Beginning readers must apply their decoding skills to fluent, automatic reading of text. Children who are reading with adequate fluency are much more likely to comprehend what they are reading.
Thus the concept of independent reading level is important: it is that level at which the child recognizes more than 95 percent of the words and can read without laboring over decoding.
Poor readers often read too slowly. Some poor readers have a specific problem with fluent, automatic text reading even though they have learned basic phonics.
Recent research has highlighted the value of specific classroom activities to build reading fluency in slow readers. Some useful techniques include:
- Several readings of easy material to a tape recorder or partner,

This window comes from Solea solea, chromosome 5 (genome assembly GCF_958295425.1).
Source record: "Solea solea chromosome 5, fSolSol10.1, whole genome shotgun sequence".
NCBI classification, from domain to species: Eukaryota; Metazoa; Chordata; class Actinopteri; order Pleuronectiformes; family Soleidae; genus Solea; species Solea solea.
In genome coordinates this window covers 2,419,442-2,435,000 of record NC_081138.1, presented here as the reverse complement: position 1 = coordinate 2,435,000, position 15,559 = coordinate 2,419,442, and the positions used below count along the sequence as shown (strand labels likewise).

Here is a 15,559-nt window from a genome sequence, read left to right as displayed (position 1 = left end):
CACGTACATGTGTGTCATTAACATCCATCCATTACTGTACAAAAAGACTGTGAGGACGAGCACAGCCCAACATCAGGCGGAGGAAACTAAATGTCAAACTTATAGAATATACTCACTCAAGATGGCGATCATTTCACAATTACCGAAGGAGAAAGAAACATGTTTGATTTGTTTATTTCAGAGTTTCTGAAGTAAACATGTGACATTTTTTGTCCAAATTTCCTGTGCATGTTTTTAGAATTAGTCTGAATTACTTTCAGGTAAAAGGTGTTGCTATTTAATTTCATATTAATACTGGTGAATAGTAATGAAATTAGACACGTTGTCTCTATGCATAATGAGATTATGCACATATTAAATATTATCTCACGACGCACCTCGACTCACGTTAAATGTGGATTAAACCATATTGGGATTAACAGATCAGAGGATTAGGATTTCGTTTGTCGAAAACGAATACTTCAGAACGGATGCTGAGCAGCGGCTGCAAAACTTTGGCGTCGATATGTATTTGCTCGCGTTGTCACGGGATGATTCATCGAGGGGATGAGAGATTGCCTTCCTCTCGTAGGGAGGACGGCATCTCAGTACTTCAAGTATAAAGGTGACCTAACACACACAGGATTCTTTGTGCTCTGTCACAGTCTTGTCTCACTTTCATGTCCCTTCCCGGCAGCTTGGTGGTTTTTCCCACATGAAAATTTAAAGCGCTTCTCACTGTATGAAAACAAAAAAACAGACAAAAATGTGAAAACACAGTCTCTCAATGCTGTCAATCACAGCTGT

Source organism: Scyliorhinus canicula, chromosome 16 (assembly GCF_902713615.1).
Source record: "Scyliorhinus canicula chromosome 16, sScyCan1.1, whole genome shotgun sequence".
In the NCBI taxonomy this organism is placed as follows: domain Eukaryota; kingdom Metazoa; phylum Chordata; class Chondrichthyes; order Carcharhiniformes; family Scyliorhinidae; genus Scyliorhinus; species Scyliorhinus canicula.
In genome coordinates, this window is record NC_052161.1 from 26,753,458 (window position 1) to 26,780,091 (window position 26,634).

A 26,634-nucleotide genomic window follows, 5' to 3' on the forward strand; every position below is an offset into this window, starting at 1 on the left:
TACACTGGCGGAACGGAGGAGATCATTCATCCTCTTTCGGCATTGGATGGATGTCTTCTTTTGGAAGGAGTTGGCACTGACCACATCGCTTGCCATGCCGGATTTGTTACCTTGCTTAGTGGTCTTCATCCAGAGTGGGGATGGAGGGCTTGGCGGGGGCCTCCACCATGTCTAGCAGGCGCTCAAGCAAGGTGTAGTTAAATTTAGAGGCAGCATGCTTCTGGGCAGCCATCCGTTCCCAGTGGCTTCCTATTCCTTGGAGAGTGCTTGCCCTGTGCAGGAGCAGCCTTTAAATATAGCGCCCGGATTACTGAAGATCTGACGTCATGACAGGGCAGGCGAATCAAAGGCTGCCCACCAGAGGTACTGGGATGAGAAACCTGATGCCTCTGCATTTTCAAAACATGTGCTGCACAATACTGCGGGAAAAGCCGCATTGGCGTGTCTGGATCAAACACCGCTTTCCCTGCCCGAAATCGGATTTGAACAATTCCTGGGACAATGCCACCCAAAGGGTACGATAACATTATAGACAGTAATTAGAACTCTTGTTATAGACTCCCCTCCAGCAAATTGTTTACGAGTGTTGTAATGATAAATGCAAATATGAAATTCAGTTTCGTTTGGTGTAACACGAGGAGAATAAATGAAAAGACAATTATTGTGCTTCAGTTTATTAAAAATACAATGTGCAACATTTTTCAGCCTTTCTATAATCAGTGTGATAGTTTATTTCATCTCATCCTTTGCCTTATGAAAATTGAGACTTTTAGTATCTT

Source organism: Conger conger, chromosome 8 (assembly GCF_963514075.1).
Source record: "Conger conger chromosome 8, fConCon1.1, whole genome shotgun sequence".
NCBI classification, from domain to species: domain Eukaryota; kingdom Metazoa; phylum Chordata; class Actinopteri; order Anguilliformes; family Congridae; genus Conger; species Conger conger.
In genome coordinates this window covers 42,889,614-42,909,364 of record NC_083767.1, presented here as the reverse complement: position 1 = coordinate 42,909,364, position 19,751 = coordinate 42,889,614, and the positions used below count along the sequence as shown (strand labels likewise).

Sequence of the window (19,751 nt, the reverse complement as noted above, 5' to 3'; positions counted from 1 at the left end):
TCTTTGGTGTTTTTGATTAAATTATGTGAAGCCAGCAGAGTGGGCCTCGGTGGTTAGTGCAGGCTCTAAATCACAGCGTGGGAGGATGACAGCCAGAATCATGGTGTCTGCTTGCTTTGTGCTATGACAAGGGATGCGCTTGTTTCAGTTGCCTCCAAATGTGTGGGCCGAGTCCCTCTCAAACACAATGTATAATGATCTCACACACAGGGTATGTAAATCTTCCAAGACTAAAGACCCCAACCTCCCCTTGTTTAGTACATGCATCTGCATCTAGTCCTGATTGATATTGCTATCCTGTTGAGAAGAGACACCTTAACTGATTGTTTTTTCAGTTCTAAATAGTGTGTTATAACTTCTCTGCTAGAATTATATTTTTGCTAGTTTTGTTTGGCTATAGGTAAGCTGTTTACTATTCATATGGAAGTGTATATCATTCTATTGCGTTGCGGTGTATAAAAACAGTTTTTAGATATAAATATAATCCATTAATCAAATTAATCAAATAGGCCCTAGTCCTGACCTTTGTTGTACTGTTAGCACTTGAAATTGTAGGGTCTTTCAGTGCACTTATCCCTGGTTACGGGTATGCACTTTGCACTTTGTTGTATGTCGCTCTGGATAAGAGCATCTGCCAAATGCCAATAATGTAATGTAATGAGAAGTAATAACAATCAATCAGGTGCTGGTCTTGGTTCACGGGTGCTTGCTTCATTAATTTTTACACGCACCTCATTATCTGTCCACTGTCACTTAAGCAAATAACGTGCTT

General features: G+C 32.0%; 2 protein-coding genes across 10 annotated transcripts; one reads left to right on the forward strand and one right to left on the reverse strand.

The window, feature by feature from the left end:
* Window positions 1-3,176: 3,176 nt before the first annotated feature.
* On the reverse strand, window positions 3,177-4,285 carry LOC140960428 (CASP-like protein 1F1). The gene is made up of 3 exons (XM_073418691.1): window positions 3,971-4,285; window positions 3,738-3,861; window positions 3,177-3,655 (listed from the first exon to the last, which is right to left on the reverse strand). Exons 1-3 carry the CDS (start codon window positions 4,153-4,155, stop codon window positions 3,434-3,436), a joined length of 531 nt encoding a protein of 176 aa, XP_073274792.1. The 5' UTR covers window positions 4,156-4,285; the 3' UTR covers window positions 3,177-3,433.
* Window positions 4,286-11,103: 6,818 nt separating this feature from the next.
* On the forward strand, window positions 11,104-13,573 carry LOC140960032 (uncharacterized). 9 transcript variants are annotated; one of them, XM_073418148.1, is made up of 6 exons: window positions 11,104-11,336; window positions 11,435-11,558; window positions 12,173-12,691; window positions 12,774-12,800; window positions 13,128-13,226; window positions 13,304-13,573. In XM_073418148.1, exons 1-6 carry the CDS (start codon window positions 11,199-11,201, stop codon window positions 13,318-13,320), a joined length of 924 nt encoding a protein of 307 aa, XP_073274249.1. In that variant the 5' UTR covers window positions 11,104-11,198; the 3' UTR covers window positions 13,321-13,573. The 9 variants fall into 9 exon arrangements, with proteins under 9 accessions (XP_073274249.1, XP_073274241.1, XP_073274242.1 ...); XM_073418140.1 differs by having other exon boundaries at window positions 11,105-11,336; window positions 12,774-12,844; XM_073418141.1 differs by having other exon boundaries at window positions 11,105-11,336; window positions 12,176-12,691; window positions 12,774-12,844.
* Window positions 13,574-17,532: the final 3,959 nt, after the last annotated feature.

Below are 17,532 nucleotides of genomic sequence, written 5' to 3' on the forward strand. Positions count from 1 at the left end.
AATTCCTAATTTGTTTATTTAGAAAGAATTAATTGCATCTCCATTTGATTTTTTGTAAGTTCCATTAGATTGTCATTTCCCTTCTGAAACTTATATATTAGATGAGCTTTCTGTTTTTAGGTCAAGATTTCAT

- Guided oral reading with teacher or partner feedback, and
- Choral reading or simultaneous oral reading.
The idea of silent reading across a series of books at about the same difficulty level is thought to be helpful but is not so well supported by research.
Repeated reading techniques, however, are only effective if children can read the individual words in the selections with acceptable speed.
Word-by-word readers or those who sound out words with difficulty may need more basic instruction in fluent application of phonics to single words. Teachers need to know how to match instruction to individual needs.